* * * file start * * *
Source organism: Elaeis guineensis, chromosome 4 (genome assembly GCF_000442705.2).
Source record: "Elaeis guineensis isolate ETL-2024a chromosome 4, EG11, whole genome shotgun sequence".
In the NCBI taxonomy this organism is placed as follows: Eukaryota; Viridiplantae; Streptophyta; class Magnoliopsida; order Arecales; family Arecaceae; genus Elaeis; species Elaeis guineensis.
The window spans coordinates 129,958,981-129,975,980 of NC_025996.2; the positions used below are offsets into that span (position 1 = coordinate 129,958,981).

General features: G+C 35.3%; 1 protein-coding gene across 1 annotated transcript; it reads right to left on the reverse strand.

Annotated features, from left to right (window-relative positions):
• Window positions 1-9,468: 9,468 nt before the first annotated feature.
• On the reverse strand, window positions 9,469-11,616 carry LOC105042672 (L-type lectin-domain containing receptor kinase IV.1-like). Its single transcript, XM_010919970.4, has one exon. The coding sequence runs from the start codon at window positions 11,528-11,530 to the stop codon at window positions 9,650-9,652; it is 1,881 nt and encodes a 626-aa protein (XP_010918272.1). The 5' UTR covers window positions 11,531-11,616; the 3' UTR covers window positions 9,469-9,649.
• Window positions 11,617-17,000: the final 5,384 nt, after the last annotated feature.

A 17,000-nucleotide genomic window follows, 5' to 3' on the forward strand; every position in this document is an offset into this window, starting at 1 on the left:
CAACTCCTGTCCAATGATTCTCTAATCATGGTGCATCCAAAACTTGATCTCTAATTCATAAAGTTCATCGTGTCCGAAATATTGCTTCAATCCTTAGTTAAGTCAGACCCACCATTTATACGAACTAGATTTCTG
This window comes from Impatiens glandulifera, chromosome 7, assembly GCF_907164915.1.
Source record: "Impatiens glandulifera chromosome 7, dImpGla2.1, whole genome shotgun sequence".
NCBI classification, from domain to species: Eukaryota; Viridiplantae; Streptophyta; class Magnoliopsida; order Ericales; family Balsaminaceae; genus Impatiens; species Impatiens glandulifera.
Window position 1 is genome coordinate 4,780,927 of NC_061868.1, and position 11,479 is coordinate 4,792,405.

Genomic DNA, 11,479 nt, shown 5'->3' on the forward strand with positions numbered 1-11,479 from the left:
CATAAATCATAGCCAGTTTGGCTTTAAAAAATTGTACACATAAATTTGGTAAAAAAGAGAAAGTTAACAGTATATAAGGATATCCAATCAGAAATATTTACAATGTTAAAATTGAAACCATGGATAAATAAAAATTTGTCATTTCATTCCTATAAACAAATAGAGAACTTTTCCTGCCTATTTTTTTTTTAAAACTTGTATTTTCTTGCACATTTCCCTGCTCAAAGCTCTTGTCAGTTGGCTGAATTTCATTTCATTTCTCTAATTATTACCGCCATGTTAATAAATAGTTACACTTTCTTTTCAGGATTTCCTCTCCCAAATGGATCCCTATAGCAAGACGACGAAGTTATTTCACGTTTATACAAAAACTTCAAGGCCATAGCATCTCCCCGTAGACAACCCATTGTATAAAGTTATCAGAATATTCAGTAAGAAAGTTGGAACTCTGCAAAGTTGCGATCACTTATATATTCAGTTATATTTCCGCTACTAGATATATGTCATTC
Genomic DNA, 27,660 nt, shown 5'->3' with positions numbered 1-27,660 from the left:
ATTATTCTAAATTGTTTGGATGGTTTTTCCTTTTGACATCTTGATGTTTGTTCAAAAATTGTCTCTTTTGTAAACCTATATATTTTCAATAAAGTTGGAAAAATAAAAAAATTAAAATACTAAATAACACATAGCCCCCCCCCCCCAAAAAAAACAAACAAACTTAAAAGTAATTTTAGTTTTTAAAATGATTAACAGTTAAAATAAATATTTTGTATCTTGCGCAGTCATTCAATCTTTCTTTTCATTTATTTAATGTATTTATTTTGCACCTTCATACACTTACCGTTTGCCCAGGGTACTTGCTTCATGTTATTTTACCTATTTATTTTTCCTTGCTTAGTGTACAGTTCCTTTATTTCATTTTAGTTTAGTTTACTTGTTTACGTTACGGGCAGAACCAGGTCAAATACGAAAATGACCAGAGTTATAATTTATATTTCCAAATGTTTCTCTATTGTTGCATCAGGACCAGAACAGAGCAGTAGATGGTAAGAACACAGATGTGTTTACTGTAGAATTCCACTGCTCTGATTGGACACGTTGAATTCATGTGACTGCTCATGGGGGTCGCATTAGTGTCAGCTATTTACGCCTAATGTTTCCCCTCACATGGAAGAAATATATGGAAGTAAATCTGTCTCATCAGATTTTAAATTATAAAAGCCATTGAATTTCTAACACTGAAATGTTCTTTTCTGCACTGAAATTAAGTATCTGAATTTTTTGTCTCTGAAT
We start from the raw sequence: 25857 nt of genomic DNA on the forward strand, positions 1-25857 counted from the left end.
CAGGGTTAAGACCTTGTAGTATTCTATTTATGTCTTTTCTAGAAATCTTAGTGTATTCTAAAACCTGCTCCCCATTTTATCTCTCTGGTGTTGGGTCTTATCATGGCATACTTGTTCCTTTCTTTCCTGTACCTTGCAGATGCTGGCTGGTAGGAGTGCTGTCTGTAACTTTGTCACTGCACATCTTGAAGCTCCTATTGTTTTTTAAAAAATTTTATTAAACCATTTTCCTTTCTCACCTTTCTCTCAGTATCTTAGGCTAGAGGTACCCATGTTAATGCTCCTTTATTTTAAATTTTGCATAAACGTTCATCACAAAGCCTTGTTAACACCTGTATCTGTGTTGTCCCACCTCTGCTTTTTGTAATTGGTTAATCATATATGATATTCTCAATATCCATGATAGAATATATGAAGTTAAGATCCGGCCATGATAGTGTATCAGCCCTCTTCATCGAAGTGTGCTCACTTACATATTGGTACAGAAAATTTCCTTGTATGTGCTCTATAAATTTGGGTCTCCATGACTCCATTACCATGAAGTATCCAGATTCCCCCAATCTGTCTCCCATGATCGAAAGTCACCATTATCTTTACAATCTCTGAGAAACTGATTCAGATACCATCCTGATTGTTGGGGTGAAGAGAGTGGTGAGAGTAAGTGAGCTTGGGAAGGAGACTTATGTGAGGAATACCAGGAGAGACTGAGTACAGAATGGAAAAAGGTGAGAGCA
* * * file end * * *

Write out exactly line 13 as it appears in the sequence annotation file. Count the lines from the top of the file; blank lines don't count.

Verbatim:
Source record: "Impatiens glandulifera chromosome 7, dImpGla2.1, whole genome shotgun sequence".